Search for other papers by Lia Ferreira in
Google Scholar
PubMed
Close
,
João Silva Department of Endocrinology, Hospital das Forças Armadas, Lisboa, Portugal

Search for other papers by João Silva in
Google Scholar
PubMed
Close
,
Susana Garrido Department of Endocrinology, Centro Hospitalar Tâmega e Sousa, Porto, Portugal

Search for other papers by Susana Garrido in
Google Scholar
PubMed
Close
,
Carlos Bello Department of Endocrinology, Centro Hospitalar Lisboa Ocidental, Lisboa, Portugal

Search for other papers by Carlos Bello in
Google Scholar
PubMed
Close
,
Diana Oliveira Department of Endocrinology, Centro Hospitalar e Universitário de Coimbra, Coimbra, Portugal

Search for other papers by Diana Oliveira in
Google Scholar
PubMed
Close
,
Hélder Simões Department of Endocrinology, Instituto Português de Oncologia de Lisboa Francisco Gentil, Lisboa, Portugal

Search for other papers by Hélder Simões in
Google Scholar
PubMed
Close
,
Isabel Paiva Department of Endocrinology, Centro Hospitalar e Universitário de Coimbra, Coimbra, Portugal

Search for other papers by Isabel Paiva in
Google Scholar
PubMed
Close
,
Joana Guimarães Department of Endocrinology, Centro Hospitalar do Baixo Vouga, Aveiro, Portugal

Search for other papers by Joana Guimarães in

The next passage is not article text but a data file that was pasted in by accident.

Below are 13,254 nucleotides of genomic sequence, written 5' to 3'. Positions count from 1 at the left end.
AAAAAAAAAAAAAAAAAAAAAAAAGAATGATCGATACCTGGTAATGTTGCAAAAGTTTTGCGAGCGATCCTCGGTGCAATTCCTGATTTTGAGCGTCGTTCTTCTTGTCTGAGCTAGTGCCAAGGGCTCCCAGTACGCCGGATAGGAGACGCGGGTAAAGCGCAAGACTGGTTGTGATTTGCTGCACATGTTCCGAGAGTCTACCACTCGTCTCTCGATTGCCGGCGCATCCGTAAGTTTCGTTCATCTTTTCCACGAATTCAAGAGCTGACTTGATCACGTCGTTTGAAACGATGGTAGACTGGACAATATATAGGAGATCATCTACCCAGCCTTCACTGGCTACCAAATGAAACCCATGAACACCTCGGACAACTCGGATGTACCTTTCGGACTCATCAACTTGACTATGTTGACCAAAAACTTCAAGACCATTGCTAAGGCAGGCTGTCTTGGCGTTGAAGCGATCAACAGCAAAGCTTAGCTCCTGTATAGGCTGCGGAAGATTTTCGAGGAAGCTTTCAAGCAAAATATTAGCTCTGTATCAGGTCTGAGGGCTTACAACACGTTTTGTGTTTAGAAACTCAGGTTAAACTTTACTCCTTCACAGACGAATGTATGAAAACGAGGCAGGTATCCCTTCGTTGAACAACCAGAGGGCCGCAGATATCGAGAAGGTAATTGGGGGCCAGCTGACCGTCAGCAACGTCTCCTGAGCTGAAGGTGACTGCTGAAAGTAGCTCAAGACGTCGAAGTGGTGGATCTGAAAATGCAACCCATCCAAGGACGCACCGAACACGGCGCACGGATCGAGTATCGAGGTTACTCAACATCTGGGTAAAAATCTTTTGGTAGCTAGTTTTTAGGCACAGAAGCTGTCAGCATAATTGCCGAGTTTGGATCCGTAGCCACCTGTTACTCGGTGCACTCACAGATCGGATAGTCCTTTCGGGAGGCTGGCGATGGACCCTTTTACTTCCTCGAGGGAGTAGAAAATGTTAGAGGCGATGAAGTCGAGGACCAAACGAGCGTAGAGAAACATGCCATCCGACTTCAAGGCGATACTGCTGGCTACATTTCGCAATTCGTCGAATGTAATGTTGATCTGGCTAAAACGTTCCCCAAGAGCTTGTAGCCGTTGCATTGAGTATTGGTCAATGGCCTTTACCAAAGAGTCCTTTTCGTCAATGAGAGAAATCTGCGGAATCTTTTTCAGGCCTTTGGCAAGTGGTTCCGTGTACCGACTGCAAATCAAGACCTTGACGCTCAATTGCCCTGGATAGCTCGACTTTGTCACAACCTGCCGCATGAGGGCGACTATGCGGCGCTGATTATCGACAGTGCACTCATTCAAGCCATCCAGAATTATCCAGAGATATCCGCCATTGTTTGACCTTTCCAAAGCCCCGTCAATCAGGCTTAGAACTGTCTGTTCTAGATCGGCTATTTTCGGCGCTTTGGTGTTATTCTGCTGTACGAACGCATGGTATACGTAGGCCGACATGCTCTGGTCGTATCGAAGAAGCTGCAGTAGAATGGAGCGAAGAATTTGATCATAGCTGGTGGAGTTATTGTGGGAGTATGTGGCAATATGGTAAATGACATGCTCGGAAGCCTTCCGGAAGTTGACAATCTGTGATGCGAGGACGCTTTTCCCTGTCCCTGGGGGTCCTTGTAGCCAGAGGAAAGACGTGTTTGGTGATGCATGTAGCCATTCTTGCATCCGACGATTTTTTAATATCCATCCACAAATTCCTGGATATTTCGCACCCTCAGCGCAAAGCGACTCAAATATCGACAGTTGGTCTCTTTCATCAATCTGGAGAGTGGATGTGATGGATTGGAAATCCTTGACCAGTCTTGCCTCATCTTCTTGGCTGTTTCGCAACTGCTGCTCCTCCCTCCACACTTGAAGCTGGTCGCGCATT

Google Scholar
PubMed
Close
,
Marta Ferreira Department of Endocrinology, Centro Hospitalar de Leiria, Leiria, Portugal

Search for other papers by Marta Ferreira in
Google Scholar
PubMed
Close
,
Teresa Pereira Department of Endocrinology, Centro Hospitalar de Leiria, Leiria, Portugal

Search for other papers by Teresa Pereira in
Google Scholar
PubMed
Close
,
Rita Bettencourt-Silva Department of Endocrinology, Centro Hospitalar de São João, Porto, Portugal

Search for other papers by Rita Bettencourt-Silva in
Google Scholar
PubMed
Close
,
Ana Filipa Martins Department of Endocrinology, Centro Hospitalar Lisboa Norte, Lisboa, Portugal

Search for other papers by Ana Filipa Martins in
Google Scholar
PubMed
Close
,
Tiago Silva Department of Endocrinology, Hospital Garcia da Orta, Lisboa, Portugal

Search for other papers by Tiago Silva in
Google Scholar
PubMed
Close
,
Vera Fernandes Department of Endocrinology, Hospital de Braga, Braga, Portugal